## Saturday, June 26, 2010

### how to prove it - ch6, sec6.1(Proof by mathematical Induction) ex

This scetion introduces another proof technique, called Mathematical Induction, to prove the statements P(n) where n is arbitrary natural number. That is n = {0, 1, 2, 3, 4, ...}. Here is how you do it.

To Prove a goal of the form $\forall n \in N P(n)$:
First prove P(0), and then prove $\forall n \in N (P(n) \rightarrow P(n+1))$. The first of these proofs is sometimes called the *base case* and the second the *induction step*. Premise of the induction step is called the *induction hypothesis*.

Form of the final proof:
Base case: [Proof of P(0) goaes here]
Induction Step: [Proof of $\forall n \in N (P(n) \rightarrow P(n+1))$ goes here]

Why Mathematical Induction works?
Well, certainly P(0) is true because we prove it in the base case. Also, we prove that $\forall n \in N (P(n) \rightarrow P(n+1))$. So P(0) -> P(1). Then P(1) -> P(2). Then P(2) -> P(3). It goes on. Continuing in this way, you should be able to see that by repeatedly applying the induction step you can show that P(n) must be true for every natural number.

A small variation in the problem might be to prove the goal of the form, for all natural number n $\geq$ k, k is a natural number, P(n). Then simply the base case becomes n = k instead of n = 0.

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Ex-1:
Base case: For n = 0, both sides are 0 and hence same.

Induction Step:
Let n be an arbitrary natural number s.t. 0 + 1 + 2 + ... + n = $\frac{n(n+1)}{2}$

Now, 0 + 1 + 2 + ... + n + (n+1)
= $\frac{n(n+1)}{2}$ + (n+1)
= $\frac{(n+2)(n+1)}{2}$

Ex-2: Base case: For n = 0, both sides are 0 and hence same
Induction Step:
Let n be an arbitrary natural number s.t. $0^2 + 1^2 + 2^2 + ... + n^2 = \frac{(n(n+1)(2n+1)}{6}$

Now, $0^2 + 1^2 + 2^2 + ... + n^2 + (n+1)^2$
= $\frac{(n(n+1)(2n+1)}{6} + (n+1)^2$
= $\frac{(n+1)(n+2)(2n+3)}{6}$

Ex-3: Base case: For n = 0, both sides are 0 and hence same
Induction Step:
Let n be an arbitrary natural number s.t. $0^3 + 1^3 + 2^3 + ... + n^3 = [\frac{(n(n+1)}{2}]^2$

Now, $0^3 + 1^3 + 2^3 + ... + n^3 + (n+1)^3$
= $[\frac{(n(n+1)}{2}]^2 + (n+1)^3$
= $\frac{(n+1)^2(n^2 + 4(n+1))}{4}$
= $[\frac{(n+1)(n+2)}{2}]^2$

Ex-4: Scratchwork:
P(1) = 1, P(2) = 4, P(3) = 9, P(4) = 16...

its easy to guess that P(n) = $n^2$. Let us try to prove it now.

Formal Proof:

Base case: For n = 1, LHS = 1 and RHS = $1^2$ = 1. cleary LHS = RHS = 1

Induction step:
Let n be arbitrary natural number s.t. $n \geq 1$ and 1 + 3 + 5 ... + (2n-1) = $n^2$

Now, 1 + 3 + 5 + ... + (2n-1) + (2n+1)
= $n^2 + 2n + 1$
= $(n+1)^2$

Ex-5: Base case: For n = 0, both sides are 0 and hence same

Induction step:
Let n be arbitrary natural number s.t. 0.1 + 1.2 + 2.3 + ... + n(n+1) = $\frac{n(n+1)(n+2)}{3}$

Now, 0.1 + 1.2 + 2.3 + ... + n(n+1) + (n+1)(n+2)
= $\frac{n(n+1)(n+2)}{3}$ + (n+1)(n+2)
= $\frac{(n+1)(n+2)(n+3)}{3}$

Ex-6: Scratchwork: My guess using results of ex1,5 is $\frac{n(n+1)(n+2)(n+3)}{4}$
Formal Proof:

Base case: For n = 0, both sides are 0 and hence same.

Induction step:
Let n be arbitrary natural number s.t. 0.1.2 + 1.2.3 + 2.3.4 + ... + n(n+1)(n+2) = $\frac{n(n+1)(n+2)(n+3)}{4}$

Now, 0.1.2 + 1.2.3 + 2.3.4 + ... + n(n+1)(n+2) + (n+1)(n+2)(n+3)
= $\frac{n(n+1)(n+2)(n+3)}{4}$ + (n+1)(n+2)(n+3)
= $\frac{(n+1)(n+2)(n+3)(n+4)}{4}$

Ex-7: Guess is $\frac{3^{n+1} - 1}{2}$

Base case: For n = 10, LHS = RHS = 1

Induction step:
Let n be arbitrary natural number s.t. $3^0 + 3^1 + 3^2 + ... + 3^n = \frac{3^{n+1} - 1}{2}$

$3^0 + 3^1 + 3^2 + ... + 3^n + 3^{n+1}$
= $\frac{3^{n+1} - 1}{2} + 3^{n+1}$
= $\frac{3^{n+2} - 1}{2}$

Ex-8: Base case: For n = 1, LHS = 1 - 1/2 = 1/2 and RHS = 1/2. clearly both sides are equal

Induction Step:
Let n be arbitrary natural number s.t. $1 - \frac{1}{2} + \frac{1}{3} - \frac{1}{4} + ... + \frac{1}{2n-1} - \frac{1}{2n} = \frac{1}{n+1} + \frac{1}{n+2} + ... + \frac{1}{2n}$

Now, $1 - \frac{1}{2} + \frac{1}{3} - \frac{1}{4} + ... + \frac{1}{2n-1} - \frac{1}{2n} + \frac{1}{2n+1} - \frac{1}{2n+2}$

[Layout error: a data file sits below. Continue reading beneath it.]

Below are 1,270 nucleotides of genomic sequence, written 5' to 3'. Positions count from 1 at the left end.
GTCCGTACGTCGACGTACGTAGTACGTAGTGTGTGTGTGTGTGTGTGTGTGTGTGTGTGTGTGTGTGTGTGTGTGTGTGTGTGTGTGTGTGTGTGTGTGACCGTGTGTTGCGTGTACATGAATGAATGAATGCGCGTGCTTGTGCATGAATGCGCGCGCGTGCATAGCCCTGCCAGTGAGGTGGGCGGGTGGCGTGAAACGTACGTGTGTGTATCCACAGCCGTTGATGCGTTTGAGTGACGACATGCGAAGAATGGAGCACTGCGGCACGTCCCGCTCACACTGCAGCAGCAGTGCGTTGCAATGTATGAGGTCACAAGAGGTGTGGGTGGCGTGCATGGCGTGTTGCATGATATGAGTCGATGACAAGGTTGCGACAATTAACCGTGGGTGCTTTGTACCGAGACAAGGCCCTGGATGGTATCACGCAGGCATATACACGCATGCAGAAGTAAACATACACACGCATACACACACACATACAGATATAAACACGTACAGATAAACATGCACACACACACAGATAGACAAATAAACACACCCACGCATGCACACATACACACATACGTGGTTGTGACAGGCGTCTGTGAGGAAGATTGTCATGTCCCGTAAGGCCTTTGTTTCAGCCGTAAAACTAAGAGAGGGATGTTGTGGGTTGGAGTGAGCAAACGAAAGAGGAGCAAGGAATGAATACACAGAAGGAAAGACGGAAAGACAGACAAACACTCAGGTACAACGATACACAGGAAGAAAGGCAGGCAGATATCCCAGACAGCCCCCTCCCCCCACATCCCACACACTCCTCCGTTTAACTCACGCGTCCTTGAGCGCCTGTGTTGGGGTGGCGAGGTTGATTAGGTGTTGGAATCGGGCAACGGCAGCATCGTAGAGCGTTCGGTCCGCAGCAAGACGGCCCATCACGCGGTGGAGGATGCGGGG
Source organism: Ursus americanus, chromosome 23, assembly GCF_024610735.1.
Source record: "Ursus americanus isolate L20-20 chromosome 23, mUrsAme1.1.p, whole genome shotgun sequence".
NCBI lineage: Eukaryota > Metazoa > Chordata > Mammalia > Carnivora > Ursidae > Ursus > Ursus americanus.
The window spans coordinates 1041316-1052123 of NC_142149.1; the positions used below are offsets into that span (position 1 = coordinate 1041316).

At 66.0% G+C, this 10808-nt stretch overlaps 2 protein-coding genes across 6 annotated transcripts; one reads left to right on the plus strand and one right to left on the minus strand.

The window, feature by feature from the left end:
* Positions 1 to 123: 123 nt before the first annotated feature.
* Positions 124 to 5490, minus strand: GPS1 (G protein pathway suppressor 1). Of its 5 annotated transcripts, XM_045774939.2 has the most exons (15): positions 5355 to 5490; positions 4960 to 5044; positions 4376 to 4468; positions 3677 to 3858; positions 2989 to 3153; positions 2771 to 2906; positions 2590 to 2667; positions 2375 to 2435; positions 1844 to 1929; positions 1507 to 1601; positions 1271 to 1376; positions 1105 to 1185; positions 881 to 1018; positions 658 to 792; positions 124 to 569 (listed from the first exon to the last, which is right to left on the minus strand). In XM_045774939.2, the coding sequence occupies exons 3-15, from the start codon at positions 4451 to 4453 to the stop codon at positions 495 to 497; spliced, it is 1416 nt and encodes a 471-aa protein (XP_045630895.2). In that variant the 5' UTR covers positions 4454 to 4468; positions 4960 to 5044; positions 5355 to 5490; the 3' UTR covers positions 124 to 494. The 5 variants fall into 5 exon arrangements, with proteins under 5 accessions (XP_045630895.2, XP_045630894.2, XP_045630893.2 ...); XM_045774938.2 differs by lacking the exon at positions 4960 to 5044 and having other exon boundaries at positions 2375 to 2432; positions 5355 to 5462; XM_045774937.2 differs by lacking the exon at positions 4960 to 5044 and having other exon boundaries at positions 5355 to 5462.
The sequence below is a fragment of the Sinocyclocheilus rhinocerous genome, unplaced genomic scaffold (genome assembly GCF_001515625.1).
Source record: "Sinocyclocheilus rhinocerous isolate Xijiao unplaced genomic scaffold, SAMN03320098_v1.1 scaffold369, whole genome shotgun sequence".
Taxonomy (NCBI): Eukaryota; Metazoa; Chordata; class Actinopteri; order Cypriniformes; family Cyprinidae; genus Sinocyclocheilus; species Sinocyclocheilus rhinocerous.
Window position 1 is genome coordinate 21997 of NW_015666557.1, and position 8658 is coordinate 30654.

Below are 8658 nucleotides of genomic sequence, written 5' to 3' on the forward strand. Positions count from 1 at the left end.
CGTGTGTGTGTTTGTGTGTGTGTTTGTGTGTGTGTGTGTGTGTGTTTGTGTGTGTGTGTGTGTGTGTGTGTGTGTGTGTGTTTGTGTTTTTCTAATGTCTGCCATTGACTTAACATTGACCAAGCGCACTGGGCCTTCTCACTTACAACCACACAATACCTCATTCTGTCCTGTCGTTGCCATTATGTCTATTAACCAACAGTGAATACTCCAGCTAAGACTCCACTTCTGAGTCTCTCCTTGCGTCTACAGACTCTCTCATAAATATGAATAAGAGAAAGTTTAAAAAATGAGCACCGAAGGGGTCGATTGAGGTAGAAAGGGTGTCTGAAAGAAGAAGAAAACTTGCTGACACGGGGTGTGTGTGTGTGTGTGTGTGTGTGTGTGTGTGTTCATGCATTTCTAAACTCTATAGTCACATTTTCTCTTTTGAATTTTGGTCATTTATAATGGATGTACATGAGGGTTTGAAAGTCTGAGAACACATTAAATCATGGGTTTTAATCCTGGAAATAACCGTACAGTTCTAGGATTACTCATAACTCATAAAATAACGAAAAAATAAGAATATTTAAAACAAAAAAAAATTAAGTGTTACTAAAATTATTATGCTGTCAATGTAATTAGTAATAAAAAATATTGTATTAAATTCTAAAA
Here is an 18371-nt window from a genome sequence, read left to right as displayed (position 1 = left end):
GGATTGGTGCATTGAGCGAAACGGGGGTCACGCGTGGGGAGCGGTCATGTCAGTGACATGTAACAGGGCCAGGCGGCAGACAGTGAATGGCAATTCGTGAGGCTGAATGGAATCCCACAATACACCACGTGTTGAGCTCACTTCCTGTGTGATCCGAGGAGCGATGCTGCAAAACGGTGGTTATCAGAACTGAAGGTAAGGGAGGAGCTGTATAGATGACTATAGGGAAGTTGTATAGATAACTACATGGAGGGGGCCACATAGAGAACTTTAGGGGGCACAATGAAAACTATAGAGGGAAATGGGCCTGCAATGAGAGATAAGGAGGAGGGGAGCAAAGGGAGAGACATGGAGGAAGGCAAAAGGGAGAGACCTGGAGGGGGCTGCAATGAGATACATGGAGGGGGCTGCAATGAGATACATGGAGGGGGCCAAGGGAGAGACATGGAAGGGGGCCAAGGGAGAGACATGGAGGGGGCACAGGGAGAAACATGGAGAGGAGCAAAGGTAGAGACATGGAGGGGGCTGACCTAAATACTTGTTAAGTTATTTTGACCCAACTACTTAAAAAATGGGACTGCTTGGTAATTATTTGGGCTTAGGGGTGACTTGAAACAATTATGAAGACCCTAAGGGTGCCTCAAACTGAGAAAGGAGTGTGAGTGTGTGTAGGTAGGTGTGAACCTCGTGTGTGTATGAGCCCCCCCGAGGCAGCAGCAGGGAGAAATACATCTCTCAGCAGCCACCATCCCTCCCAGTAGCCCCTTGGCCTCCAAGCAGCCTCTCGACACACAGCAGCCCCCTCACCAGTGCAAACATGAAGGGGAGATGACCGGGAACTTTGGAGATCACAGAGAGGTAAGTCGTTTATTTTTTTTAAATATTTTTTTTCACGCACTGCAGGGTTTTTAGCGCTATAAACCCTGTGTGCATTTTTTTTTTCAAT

= $\frac{1}{n+1} + \frac{1}{n+2} + ... + \frac{1}{2n} + \frac{1}{2n+1} - \frac{1}{2n+2}$
= $\frac{1}{n+2} + ... + \frac{1}{2n} + \frac{1}{2n+1} - \frac{1}{2n+2} + \frac{1}{n+1}$
= $\frac{1}{n+2} + ... + \frac{1}{2n} + \frac{1}{2n+1} + \frac{1}{2n+2}$

Ex-9:
(a) Base case: For n = 0, clearly 2 divides $0^2 + 0 = 0$
Induction Step:
Let n be arbitrary natural number s.t. $2 | n^2 + n$. Then we can choose some integer k s.t. $n^2 + n = 2k$

$(n+1)^2 + (n+1)$
= $n^2 + 2n + 1 + n + 1$
= $(n^2 + n) + 2(n+1)$
= 2(k + n + 1)

clearly, $2 | [(n+1)^2 + (n+1)]$

(b) Base case: For n = 0, clearly 6 divides $0^3 - 0 = 0$
Induction Step:
Let n be arbitrary natural number s.t. $6|(n^3 - n)$. Then we can choose some integer k s.t. $n^3 - n = 6k$

Now, $(n+1)^3 - (n+1)$
= $n^3 + 1 + 3n^2 + 3n - n - 1$
= $(n^3 - n) + 3(n^2 + n)$

In Part(a) we prove that $n^2 + n$ is always divisible by 2. so we can choose some integer l s.t. $n^2 + n = 2l$

So, $(n+1)^3 - (n+1)$
= $(n^3 - n) + 3(n^2 + n)$
= 6k + 3(2l)
= 6(k+l)

clearly 6 divides $(n+1)^3 - (n+1)$

Ex-10: Base case: For n = 0, clearly 64 divides $9^0 - 8(0) - 1 = 0$
Induction step:
Let n be arbitrary natural number s.t. 64 divides $9^n - 8n - 1$. Then we can choose some integer k s.t. $9^n - 8n - 1 = 64k$

Now, $9^{n+1} - 8(n+1) - 1$
= $9.9^n - 8n -9$
= $9(9^n - 8n - 1) + 64n$
= 9(64k) + 64n$= 64(9k + 1) clearly 64 divides$9^{n+1} - 8(n+1) - 1$Ex-11: Base case: For n = 0, clearly 9 divides$4^0 + 6(0) - 1 = 0$Induction step: Let n be arbitrary natural number s.t. 9 divides$4^n + 6n - 1$. Then we can choose some integer k s.t.$4^n + 6n - 1 = 9k$Now,$4^{n+1} + 6(n+1) - 1$=$4.4^n + 6n + 6 - 1$=$4(4^n + 6n - 1) - 18n + 9$=$4(9k) - 9(2n - 1)$=$9(4k - 2n + 1)$clearly 9 divides$4^{n+1} + 6(n+1) - 1$Ex-12: Base case: For n = 0, clearly (a-b) divides$(a^0 - b^0) = 0$Induction step: Let n be arbitrary natural number s.t. (a-b) divides$a^n - b^n$. Then we can choose some integer k s.t.$a^n - b^n = (a-b)k$Now,$a^{n+1} - b^{n+1}$=$a(a^n - b^n) + ab^n - b^{n+1}$=$a(a^n - b^n) + b^n(a-b)$=$(a-b)(ka + b^n)$clearly (a-b) divides$a^{n+1} - b^{n+1}$Ex-13: Base case: For n = 0, clearly (a+b) divides$a^{2(0) + 1} + b^{2(0) + 1} = (a+b)$Induction step: Let n be arbitrary natural number s.t. (a+b) divides$a^{2n+1} + b^{2n+1}$Now,$a^{2(n+1)+1} + b^{2(n+1)+1}$=$a^{2n+3} + b^{2n+3}$=$a^2(a^{2n+1} + b^{2n+1}) - a^2b^{2n+1} + b^{2n+3}$=$a^2(a+b)k - b^{2n+1}(a^2 - b^2)$=$(a+b)(a^2k - b^{2n+1}(a-b))$clearly (a+b) divides$a^{2(n+1)+1} + b^{2(n+1)+1}$Ex-14: Base case: For n = 10,$2^{10} = 1024 > 10^3 = 1000$Induction step: Let n be arbitrary natural number s.t.$2^n > 10^n$Now,$2^{n+1}$=$2.2^n$>$2n^3$=$n^3 + n^3$=$n^3 + 10n^2$(bacause$n \geq 10$) =$n^3 + 3n^2 + 3n^2 + n^2$>$n^3 + 3n^2 + 3n + 1$=$(n+1)^3$clearly$2^{n+1} > (n+1)^3$Ex-15: Base case: For n = 0, clearly$0 \equiv 0 (mod 3)$Inductive step: Let n be a arbitrary natural number s.t.$n \equiv 0 (mod 3)$or$n \equiv 1 (mod 3)$or$n \equiv 2 (mod 3)$. Let us consider all the possible cases for (n+1) Case#1:$n \equiv 0 (mod 3)$Then we can choose some integer k s.t. n = 3k. Then (n + 1) = 3k + 1. Then$(n+1) - 1 = 3k$. Thus$(n+1) \equiv 1 (mod 3)$Case#2:$n \equiv 1 (mod 3)$Then we can choose some integer k s.t. (n-1) = 3k. Then (n+1) = 3k+2. Then$(n+1) - 2 = 3k$. Thus$(n+1) \equiv 2 (mod 3)$Case#3:$n \equiv 2 (mod 3)$Then we can choose some integer k s.t. (n-2) = 3k. Then (n+1) = 3k+3. Then$(n+1) - 0 = 3(k+1)$. Thus$(n+1) \equiv 0 (mod 3)$Thus$(n+1) \equiv 0 (mod 3)$or$(n+1) \equiv 1 (mod 3)$or$(n+1) \equiv 2 (mod 3)$Ex-16: Base case: For n = 1. LHS =$2.2^1$= 4, RHS =$(1)2^{1+1} = 4$. clearly LHS = RHS Induction Step: Let n be arbitrary natural number s.t.$2.2^1 + 3.2^2 + 4.2^3 + ... + (n+1)2^n = n2^{n+1}$Now,$2.2^1 + 3.2^2 + 4.2^3 + ... + (n+1)2^n + (n+2)2^{n+1}$=$n2^{n+1} + (n+2)2^{n+1}$=$n2^{n+1} + n2^{n+1} + 2^{n+2}$=$n2^{n+2} + 2^{n+2}$=$(n+1)2^{n+2}$Ex-17: (a) Base case is not proved. (b) Scratchwork: I could not actually guess it. So I solved it. However, after finding the answer, it seems it was so easy to guess :) P(n) =$1.3^0 + 3.3^1 + 5.3^2 + ... + (2n+1)3^n$3P(n) =$1.3^1 + 3.3^2 + ... + (2n-1)3^n + (2n+1)3^{n+1}$P(n) - 3P(n) =$1.3^0 + 2.3^1 + 2.3^2 + .... + 2.3^n - (2n+1)3^{n+1}$P(n) - 3P(n) =$-1.3^0 + 2(3^0 + 3^1 + 3^2 + ... + 3^n) - (2n+1)3^{n+1}$,now use result of ex-7 P(n) - 3P(n) =$-1 + 2\frac{3^{n+1} - 1}{2} - (2n+1)3^{n+1}$2P(n) =$1 - 2\frac{3^{n+1} - 1}{2} + (2n+1)3^{n+1}$2P(n) =$1 - 3^{n+1} + 1 + (2n+1)3^{n+1}$2P(n) =$2 + 2n3^{n+1}$P(n) =$1 + n3^{n+1}$So,$1.3^0 + 3.3^1 + 5.3^2 + ... + (2n+1)3^n = 1 + n3^{n+1}$Formal Proof: Base case: For n = 0. LHS =$1.3^0$= 1, RHS =$1 + (0)3^{0+1}$= 1 + 0 = 1 Induction step: Let n be arbitrary natural number s.t.$1.3^0 + 3.3^1 + 5.3^2 + ... + (2n+1)3^n = 1 + n3^{n+1}$Now,$1.3^0 + 3.3^1 + 5.3^2 + ... + (2n+1)3^n + (2n+3)3^{n+1}$=$1 + n3^{n+1} + (2n+3)3^{n+1}$=$1 + n3^{n+1} + 2n3^{n+1} + 3.3^{n+1}$=$1 + 3n3^{n+1} + 3^{n+2}$=$1 + (n+1)3^{n+2}$Ex-18: Note that even/odd is defined to natural numbers$\geq$1 Base case: for n = 1, clearly 1 is odd and$a^1 = a < 0$Induction step: Let n be an arbitrary natural number. if n is even then$a^n > 0$or if n is odd then$a^n < 0$. Let us consider both the cases Case#1: n is even and$a^n > 0$(n+1) is odd. And$a^{n+1}$=$a.a^n$. Since a is negative and$a^n$is positive, so$a^{n+1} < 0$Case#2: n is odd and$a^n < 0$(n+1) is even. And$a^{n+1}$=$a.a^n$. Since a is negative and also$a^n$is negative, so$a^{n+1} > 0$Ex-19: (a) Base case: For n = 1, 0 < a < b Induction step: Let n be arbitrary natural number greater thant or equal to 1 s.t.$0 < a^n < b^n$. clearly,$0 < a^{n+1}$. Now,$b^{n+1} = bb^n > ba^n > aa^n = a^{n+1}$Thus,$0 < a^{n+1} < b^{n+1}$(b) TODO (c) We'll prove the inequality directly. inequality to prove is,$ab^n + ba^n < a^{n+1} + b^{n+1}$. it can rewritten as$a^{n+1} + b^{n+1} - ab^n - ba^n > 0$Now$a^{n+1} + b^{n+1} - ab^n - ba^n$=$a^{n+1} - ab^n + b^{n+1} - ba^n$=$a(a^n - b^n) - b(a^n - b^n)$=$(a-b)(a^n - b^n)$=$(b-a)(b^n - a^n)$from part(a),$a^n < b^n$=>$(b^n - a^n) > 0$also (b-a) > 0 Hence$a^{n+1} + b^{n+1} - ab^n - ba^n$=$(b-a)(b^n - a^n)$> 0 (d) Base case: For n = 2,$(\frac{a+b}{2})^2 = \frac{a^2 + b^2}{4} + \frac{2ab}{4}$In part(c), putting n = 1 gives$ab + ba < a^2 + b^2$=>$2ab < a^2 + b^2$So,$(\frac{a+b}{2})^2$=$\frac{a^2 + b^2}{4} + \frac{2ab}{4}$<$\frac{a^2 + b^2}{4} + \frac{a^2 + b^2}{4}$=$\frac{a^2 + b^2}{2}$Induction step: Let n be arbitrary natural number greater than or equal to 2 s.t.$(\frac{a+b}{2})^n < \frac{a^n + b^n}{2}$Multiplying both sides of above inequality with$\frac{a+b}{2}$, we get$(\frac{a+b}{2})^{n+1} < \frac{a^n + b^n}{2}.\frac{a+b}{2}$=>$(\frac{a+b}{2})^{n+1} < \frac{a^{n+1} + b^{n+1} + ba^n + ab^n}{4}$from part(c),$ab^n + ba^n < a^{n+1} + b^{n+1}$so,$\frac{a^{n+1} + b^{n+1} + ba^n + ab^n}{4} < \frac{2(a^{n+1} + b^{n+1})}{4} = \frac{a^{n+1} + b^{n+1}}{2}$Hence,$(\frac{a+b}{2})^{n+1} < \frac{a^{n+1} + b^{n+1}}{2}\$